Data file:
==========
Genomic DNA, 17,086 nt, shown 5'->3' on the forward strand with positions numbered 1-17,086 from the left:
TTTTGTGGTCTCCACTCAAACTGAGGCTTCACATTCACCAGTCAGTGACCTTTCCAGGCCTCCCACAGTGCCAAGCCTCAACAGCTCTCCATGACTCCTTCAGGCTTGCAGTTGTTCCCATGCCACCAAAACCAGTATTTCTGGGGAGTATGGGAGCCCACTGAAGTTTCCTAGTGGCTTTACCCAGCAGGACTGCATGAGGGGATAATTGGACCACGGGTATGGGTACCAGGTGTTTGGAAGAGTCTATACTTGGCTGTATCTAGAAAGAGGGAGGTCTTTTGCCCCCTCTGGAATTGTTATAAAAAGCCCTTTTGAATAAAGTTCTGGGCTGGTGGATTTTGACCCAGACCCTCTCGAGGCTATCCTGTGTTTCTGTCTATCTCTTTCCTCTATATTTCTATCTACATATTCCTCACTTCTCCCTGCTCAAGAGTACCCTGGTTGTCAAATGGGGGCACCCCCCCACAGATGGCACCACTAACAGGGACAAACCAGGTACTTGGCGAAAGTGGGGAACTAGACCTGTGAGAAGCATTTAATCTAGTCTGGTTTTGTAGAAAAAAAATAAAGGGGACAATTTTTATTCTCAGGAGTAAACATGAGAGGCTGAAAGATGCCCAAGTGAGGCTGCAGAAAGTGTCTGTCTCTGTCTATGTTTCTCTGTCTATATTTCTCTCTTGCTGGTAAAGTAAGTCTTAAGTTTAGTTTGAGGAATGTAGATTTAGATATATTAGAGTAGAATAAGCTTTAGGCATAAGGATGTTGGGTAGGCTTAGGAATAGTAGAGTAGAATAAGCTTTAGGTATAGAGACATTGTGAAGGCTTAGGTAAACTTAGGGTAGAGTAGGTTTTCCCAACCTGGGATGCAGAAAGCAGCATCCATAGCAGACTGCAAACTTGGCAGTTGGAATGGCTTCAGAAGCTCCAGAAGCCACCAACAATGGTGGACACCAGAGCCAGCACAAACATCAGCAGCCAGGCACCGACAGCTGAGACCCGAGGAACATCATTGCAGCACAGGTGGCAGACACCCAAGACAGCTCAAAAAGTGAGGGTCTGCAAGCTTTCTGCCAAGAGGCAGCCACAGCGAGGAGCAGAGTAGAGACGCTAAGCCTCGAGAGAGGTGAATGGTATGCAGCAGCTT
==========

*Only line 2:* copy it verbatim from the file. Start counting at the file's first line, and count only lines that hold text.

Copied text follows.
TTTTGTGGTCTCCACTCAAACTGAGGCTTCACATTCACCAGTCAGTGACCTTTCCAGGCCTCCCACAGTGCCAAGCCTCAACAGCTCTCCATGACTCCTTCAGGCTTGCAGTTGTTCCCATGCCACCAAAACCAGTATTTCTGGGGAGTATGGGAGCCCACTGAAGTTTCCTAGTGGCTTTACCCAGCAGGACTGCATGAGGGGATAATTGGACCACGGGTATGGGTACCAGGTGTTTGGAAGAGTCTATACTTGGCTGTATCTAGAAAGAGGGAGGTCTTTTGCCCCCTCTGGAATTGTTATAAAAAGCCCTTTTGAATAAAGTTCTGGGCTGGTGGATTTTGACCCAGACCCTCTCGAGGCTATCCTGTGTTTCTGTCTATCTCTTTCCTCTATATTTCTATCTACATATTCCTCACTTCTCCCTGCTCAAGAGTACCCTGGTTGTCAAATGGGGGCACCCCCCCACAGATGGCACCACTAACAGGGACAAACCAGGTACTTGGCGAAAGTGGGGAACTAGACCTGTGAGAAGCATTTAATCTAGTCTGGTTTTGTAGAAAAAAAATAAAGGGGACAATTTTTATTCTCAGGAGTAAACATGAGAGGCTGAAAGATGCCCAAGTGAGGCTGCAGAAAGTGTCTGTCTCTGTCTATGTTTCTCTGTCTATATTTCTCTCTTGCTGGTAAAGTAAGTCTTAAGTTTAGTTTGAGGAATGTAGATTTAGATATATTAGAGTAGAATAAGCTTTAGGCATAAGGATGTTGGGTAGGCTTAGGAATAGTAGAGTAGAATAAGCTTTAGGTATAGAGACATTGTGAAGGCTTAGGTAAACTTAGGGTAGAGTAGGTTTTCCCAACCTGGGATGCAGAAAGCAGCATCCATAGCAGACTGCAAACTTGGCAGTTGGAATGGCTTCAGAAGCTCCAGAAGCCACCAACAATGGTGGACACCAGAGCCAGCACAAACATCAGCAGCCAGGCACCGACAGCTGAGACCCGAGGAACATCATTGCAGCACAGGTGGCAGACACCCAAGACAGCTCAAAAAGTGAGGGTCTGCAAGCTTTCTGCCAAGAGGCAGCCACAGCGAGGAGCAGAGTAGAGACGCTAAGCCTCGAGAGAGGTGAATGGTATGCAGCAGCTT